U.S. Defense Secretary Donald Rumsfeld gave a news conference Saturday at the conclusion of his three-day visit to Iraq, which took place under tight security and amid continuing violence in the country.
Secretary Rumsfeld told reporters in Baghdad Saturday that he came to Iraq to thank U.S. troops for their efforts to restore stability in the war-torn country. "It is important that they understand how important what they are doing is to the Iraqi people, to the region, to the United States of America, and to the world," said Mr. Rumsfeld.
The secretary's Iraq visit came amid rising criticism from opposition leaders in the United States over the continued presence of some 130,000 U.S. troops in Iraq, and reports of unhappiness among some of them over the prospect of a lengthy stay.
The United Nations Security Council is considering a U.S. proposal aimed at broadening international participation in the reconstruction of Iraq. However, Germany, France and Russia say the proposal retains too much power in U.S. hands and say they want it changed.
Mr. Rumsfeld Saturday visited a mass burial site and a notorious death prison in Hilla, 100 kilometers south of Baghdad. He also went to the historical site of Babylon and met the Polish commander of a recently installed international force providing security in central Iraq.
U.S. military commanders Wednesday handed over responsibility for security in the area around Hilla and Najaf to an international force that includes troops from Spain and the Ukraine. A total of 29 countries are participating in the U.S.-led coalition in Iraq.
On Friday, Mr. Rumsfeld visited American troops in the northern cities of Tikrit and Mosul, after meeting in Baghdad with the head of the coalition provisional authority, Paul Bremer, and the U.S. commander of coalition forces, Lieutenant-General Ricardo Sanchez.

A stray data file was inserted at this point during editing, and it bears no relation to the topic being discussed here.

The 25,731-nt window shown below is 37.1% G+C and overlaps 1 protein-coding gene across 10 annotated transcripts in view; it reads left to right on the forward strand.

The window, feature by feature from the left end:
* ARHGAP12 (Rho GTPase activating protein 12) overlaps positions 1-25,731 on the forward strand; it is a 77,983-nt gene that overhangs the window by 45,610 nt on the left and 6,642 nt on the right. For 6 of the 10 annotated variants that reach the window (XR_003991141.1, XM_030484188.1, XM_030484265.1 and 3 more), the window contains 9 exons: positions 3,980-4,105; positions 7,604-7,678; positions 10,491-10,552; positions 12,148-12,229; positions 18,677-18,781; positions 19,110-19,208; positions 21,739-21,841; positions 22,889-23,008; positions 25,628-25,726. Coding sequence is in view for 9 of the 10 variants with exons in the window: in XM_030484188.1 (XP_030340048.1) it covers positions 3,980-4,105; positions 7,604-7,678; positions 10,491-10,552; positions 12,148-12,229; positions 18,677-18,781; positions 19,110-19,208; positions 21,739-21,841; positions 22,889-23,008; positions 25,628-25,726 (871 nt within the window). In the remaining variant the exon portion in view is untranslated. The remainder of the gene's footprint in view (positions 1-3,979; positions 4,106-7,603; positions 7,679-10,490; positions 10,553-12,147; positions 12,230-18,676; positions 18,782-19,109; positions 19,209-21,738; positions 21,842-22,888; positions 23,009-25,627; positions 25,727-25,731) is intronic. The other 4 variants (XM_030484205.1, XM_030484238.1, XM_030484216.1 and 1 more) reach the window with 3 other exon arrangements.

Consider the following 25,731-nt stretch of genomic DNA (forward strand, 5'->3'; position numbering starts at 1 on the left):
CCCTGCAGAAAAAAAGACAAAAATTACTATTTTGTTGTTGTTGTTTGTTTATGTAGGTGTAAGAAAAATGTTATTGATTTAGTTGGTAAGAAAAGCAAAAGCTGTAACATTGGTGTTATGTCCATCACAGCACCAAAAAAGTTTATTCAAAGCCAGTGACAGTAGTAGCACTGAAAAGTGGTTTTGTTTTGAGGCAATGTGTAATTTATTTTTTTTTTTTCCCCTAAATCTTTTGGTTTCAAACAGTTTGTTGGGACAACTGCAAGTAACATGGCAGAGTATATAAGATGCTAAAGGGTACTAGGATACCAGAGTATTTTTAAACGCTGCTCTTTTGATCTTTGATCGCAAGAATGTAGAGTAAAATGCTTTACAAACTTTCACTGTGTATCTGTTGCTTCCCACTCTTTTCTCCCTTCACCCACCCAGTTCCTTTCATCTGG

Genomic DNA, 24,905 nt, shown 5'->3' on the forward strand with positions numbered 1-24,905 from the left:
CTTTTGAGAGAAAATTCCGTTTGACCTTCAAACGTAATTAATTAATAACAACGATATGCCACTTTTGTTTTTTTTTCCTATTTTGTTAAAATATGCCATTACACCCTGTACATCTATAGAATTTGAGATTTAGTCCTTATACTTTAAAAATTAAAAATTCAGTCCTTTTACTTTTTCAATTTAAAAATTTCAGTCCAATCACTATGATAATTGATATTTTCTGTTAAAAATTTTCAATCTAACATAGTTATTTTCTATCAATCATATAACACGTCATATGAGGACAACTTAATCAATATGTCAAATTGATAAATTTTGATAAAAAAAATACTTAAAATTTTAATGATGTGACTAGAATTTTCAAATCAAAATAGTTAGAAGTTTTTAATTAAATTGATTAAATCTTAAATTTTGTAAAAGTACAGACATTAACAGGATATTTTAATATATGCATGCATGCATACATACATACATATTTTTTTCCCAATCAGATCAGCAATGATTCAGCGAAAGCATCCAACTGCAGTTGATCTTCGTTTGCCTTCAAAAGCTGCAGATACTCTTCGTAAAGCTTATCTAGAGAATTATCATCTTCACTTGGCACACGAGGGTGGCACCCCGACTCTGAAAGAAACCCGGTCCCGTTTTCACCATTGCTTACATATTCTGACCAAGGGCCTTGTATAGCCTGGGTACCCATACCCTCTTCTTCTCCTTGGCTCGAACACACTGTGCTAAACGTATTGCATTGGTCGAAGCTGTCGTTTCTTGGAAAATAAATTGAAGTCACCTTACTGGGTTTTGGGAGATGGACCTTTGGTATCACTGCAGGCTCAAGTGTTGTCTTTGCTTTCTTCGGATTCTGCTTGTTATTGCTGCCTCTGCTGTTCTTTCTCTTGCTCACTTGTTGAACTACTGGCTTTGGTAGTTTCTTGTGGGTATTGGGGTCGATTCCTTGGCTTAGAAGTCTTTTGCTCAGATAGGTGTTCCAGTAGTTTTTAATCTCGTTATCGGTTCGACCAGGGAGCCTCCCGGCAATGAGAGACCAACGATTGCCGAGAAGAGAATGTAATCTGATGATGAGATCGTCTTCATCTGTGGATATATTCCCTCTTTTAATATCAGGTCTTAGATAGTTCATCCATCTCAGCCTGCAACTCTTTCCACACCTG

In remarks recorded earlier in the trip, Mr. Rumsfeld said that although the Bush administration continues to seek military support from other nations, the ultimate goal is for Iraqis to take over responsibility for their own security. "Mostly what we want, and what General Sanchez wants and what Bremer wants, is more Iraqi forces," he said. "We want more force protection, more site protection, more border protection, more police protection in cities by Iraqis. This is their country."
Coalition officials say they expect the number of Iraqi security forces to nearly double by the end of next year from the current figure of 55,000.
Mr. Rumsfeld's visit took place under tight security. His itinerary was kept secret and he was protected throughout the trip by a phalanx of soldiers and security officials.
There was no let up in violence in Iraq during Mr. Rumsfeld's visit. A British civilian de-mining expert was shot to death in Mosul and unidentified gunmen Friday attacked a Sunni mosque in Baghdad, wounding three worshippers.